Oil paints are oil-based and cannot be cleaned off with water. The best way to clean your creative mess is to use turpentine or mineral spirits to remove any excess paint. A pro-tip is to head to the hardware store to buy turpentine or spirits instead of art supply stores – they are usually cheaper even though they are the same thing. To prevent messes, keep some newspaper on hand to protect surfaces and clean excess paint off of your brushes.
What Can Help Bring My Vision to Life?
We recommend starting with a simple charcoal sketch to get started. Create a simple outline of what you are picturing before you even reach for the paint. Once you have completed your sketch, you can add color to it layer by layer until you are happy with the result.
What Do I Need for Oil Painting?
To start with, choose to wear comfortable clothes that you do not mind getting paint on – things will get messy very quickly. Next, we recommend investing in an easel to keep your canvas upright, at the correct height, and steady. This will prevent the canvas from moving around while painting and potentially ruining your work as the paint dries. Of course, you need a surface to paint on, so having a few canvas boards or canvases on hand is always a good idea. This is all in addition to your set of paints, paintbrushes, palette, and palette knife. Do not forget to prime your surface before painting!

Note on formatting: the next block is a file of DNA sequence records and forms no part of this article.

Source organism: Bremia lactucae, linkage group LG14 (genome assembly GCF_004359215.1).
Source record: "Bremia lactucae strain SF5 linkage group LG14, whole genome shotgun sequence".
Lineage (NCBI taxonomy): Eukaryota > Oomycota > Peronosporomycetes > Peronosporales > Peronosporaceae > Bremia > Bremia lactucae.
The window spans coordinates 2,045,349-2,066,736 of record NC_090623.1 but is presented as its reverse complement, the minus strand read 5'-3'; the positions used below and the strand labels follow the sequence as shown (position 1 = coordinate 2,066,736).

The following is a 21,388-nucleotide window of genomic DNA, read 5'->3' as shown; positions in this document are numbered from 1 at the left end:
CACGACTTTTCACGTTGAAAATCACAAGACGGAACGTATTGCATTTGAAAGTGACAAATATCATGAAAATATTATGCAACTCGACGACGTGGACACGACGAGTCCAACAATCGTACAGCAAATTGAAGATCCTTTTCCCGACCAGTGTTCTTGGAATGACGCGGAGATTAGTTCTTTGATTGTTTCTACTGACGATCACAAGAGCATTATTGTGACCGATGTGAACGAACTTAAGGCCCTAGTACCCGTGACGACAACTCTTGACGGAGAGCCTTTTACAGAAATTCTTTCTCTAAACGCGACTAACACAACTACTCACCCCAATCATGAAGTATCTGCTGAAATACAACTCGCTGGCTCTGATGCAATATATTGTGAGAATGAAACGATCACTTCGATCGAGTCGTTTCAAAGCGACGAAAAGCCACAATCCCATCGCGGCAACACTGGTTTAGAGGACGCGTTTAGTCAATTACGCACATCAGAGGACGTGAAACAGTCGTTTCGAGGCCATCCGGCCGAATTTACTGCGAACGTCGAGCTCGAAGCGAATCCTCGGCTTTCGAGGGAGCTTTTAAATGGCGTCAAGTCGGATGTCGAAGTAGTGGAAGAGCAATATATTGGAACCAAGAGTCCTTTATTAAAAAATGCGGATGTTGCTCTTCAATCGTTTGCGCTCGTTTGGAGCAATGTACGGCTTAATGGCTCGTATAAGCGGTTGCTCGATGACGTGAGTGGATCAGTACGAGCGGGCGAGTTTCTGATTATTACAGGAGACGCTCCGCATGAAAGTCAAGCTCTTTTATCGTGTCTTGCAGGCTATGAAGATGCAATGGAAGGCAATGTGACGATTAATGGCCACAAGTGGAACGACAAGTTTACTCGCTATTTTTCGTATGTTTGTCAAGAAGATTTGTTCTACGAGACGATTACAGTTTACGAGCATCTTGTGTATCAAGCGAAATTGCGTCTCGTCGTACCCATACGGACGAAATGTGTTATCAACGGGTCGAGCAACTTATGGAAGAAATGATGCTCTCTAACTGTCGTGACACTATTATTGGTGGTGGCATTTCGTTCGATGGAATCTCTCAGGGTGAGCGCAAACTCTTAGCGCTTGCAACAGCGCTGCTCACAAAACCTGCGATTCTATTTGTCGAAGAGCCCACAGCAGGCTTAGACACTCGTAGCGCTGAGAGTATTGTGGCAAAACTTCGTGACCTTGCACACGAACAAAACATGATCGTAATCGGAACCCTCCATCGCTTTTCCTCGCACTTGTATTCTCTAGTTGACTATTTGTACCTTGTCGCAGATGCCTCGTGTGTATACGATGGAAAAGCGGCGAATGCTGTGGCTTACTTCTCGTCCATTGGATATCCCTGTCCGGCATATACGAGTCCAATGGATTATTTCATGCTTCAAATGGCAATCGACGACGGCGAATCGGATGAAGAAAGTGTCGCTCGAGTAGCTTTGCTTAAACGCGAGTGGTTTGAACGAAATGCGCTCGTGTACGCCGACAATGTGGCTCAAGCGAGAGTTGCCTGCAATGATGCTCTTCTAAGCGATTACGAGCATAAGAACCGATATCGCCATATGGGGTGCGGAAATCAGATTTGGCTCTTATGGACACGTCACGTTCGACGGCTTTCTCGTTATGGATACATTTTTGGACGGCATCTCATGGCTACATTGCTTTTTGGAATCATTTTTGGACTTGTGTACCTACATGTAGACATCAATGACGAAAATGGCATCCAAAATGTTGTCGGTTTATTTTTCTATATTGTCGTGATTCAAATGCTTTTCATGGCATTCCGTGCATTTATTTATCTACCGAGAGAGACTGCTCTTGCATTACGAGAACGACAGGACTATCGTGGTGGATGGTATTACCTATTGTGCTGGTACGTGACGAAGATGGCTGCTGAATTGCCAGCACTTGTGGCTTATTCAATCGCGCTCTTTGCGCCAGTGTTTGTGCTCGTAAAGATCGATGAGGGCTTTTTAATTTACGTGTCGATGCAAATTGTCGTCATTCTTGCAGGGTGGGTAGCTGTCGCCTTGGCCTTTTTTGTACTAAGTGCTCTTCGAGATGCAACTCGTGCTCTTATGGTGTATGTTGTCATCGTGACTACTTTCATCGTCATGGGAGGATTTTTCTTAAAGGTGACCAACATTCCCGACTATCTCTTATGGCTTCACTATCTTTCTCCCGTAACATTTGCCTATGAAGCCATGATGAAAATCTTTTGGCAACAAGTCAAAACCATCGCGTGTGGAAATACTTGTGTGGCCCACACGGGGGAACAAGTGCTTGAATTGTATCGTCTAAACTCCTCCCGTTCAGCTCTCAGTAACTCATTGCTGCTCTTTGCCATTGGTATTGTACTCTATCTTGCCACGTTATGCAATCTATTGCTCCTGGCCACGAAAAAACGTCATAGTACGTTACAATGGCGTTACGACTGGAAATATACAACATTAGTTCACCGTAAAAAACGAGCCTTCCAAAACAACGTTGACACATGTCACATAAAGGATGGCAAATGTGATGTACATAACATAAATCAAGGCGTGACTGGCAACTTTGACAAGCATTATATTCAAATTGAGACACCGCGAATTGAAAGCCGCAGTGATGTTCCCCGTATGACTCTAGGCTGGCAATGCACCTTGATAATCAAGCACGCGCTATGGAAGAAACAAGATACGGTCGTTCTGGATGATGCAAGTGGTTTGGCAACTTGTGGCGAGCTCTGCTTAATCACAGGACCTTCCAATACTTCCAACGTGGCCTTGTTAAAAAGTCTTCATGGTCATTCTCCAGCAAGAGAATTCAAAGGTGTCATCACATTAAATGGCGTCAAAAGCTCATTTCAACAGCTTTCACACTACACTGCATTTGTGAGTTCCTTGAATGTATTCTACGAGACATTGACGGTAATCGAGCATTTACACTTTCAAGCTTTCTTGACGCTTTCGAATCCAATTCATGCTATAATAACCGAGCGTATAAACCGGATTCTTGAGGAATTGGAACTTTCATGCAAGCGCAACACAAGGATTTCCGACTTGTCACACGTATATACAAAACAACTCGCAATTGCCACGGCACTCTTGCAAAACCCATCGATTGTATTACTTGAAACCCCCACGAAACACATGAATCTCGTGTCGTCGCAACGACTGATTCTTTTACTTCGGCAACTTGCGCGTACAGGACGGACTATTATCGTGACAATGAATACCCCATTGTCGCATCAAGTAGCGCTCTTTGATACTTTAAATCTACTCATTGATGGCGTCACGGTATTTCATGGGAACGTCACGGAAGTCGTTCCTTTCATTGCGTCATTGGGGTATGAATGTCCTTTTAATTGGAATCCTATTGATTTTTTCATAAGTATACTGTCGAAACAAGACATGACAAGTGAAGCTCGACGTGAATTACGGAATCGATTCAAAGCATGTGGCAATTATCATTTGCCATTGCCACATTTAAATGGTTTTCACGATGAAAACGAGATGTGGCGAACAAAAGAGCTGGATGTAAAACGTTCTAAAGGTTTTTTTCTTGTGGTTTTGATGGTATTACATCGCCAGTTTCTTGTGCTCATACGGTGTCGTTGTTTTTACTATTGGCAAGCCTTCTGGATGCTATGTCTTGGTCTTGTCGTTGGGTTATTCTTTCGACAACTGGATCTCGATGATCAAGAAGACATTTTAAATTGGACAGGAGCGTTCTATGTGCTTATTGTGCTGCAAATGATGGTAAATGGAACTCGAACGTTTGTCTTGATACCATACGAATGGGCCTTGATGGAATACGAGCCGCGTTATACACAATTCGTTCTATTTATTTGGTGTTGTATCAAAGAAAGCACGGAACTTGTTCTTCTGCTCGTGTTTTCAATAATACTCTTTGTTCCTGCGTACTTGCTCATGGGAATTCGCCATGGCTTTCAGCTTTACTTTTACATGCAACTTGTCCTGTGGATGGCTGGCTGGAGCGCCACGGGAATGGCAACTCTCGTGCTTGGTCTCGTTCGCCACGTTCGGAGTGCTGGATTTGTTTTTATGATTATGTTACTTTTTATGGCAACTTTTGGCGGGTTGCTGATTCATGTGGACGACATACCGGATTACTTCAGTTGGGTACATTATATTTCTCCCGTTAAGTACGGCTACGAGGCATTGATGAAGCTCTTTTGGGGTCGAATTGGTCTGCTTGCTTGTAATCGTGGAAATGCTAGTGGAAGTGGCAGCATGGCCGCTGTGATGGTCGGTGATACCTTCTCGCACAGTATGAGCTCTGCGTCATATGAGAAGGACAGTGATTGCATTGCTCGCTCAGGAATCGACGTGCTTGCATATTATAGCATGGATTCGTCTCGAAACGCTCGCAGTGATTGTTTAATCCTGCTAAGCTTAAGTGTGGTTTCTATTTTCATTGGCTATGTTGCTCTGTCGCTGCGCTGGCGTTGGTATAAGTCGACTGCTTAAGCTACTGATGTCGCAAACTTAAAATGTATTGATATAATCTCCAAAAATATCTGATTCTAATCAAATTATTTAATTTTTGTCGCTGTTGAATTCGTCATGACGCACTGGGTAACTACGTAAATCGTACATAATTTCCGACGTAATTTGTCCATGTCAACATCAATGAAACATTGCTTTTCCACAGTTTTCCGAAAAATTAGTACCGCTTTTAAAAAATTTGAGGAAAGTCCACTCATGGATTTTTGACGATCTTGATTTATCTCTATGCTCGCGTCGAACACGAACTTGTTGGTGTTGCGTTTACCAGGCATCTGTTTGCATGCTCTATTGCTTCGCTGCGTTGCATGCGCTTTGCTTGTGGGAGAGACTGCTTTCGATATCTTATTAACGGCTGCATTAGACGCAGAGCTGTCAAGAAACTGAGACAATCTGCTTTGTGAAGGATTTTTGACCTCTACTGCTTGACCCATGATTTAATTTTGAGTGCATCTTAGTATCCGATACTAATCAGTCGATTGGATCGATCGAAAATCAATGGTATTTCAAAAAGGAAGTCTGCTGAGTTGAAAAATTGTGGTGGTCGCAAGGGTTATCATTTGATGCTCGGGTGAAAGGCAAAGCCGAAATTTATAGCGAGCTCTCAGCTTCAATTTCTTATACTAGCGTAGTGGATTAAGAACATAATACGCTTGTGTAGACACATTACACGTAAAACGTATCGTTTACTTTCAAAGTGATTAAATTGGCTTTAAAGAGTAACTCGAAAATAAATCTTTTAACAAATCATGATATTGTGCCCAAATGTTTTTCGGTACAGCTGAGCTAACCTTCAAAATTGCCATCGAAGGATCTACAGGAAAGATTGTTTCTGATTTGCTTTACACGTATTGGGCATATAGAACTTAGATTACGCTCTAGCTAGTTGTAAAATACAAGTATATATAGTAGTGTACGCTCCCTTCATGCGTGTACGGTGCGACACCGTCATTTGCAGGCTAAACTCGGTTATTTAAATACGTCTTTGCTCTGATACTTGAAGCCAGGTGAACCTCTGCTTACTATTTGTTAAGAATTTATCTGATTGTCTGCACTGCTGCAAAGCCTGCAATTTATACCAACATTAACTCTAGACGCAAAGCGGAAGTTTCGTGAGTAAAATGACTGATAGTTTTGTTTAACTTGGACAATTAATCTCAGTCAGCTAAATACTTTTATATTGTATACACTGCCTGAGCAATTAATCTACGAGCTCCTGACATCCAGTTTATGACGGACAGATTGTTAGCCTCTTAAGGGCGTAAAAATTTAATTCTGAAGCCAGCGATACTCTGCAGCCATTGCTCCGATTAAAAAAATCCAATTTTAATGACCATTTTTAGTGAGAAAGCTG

Can I Paint Acrylic Over Oil Paint?
No, the oil in the oil paint will prevent the acrylic paint from sticking to the surface. You can, however, paint over dried acrylic paint with oil-based paint, as the acrylic paint dries quickly and leaves no oily residue. Remember, when it comes to painting with oil paints, start with a thin layer (which could be acrylic, should you wish) and slowly build it up, layer by layer. If you do not let each layer dry properly, the paint will crack, and your creation will suffer as a result. Oil painting requires a great deal of patience and time.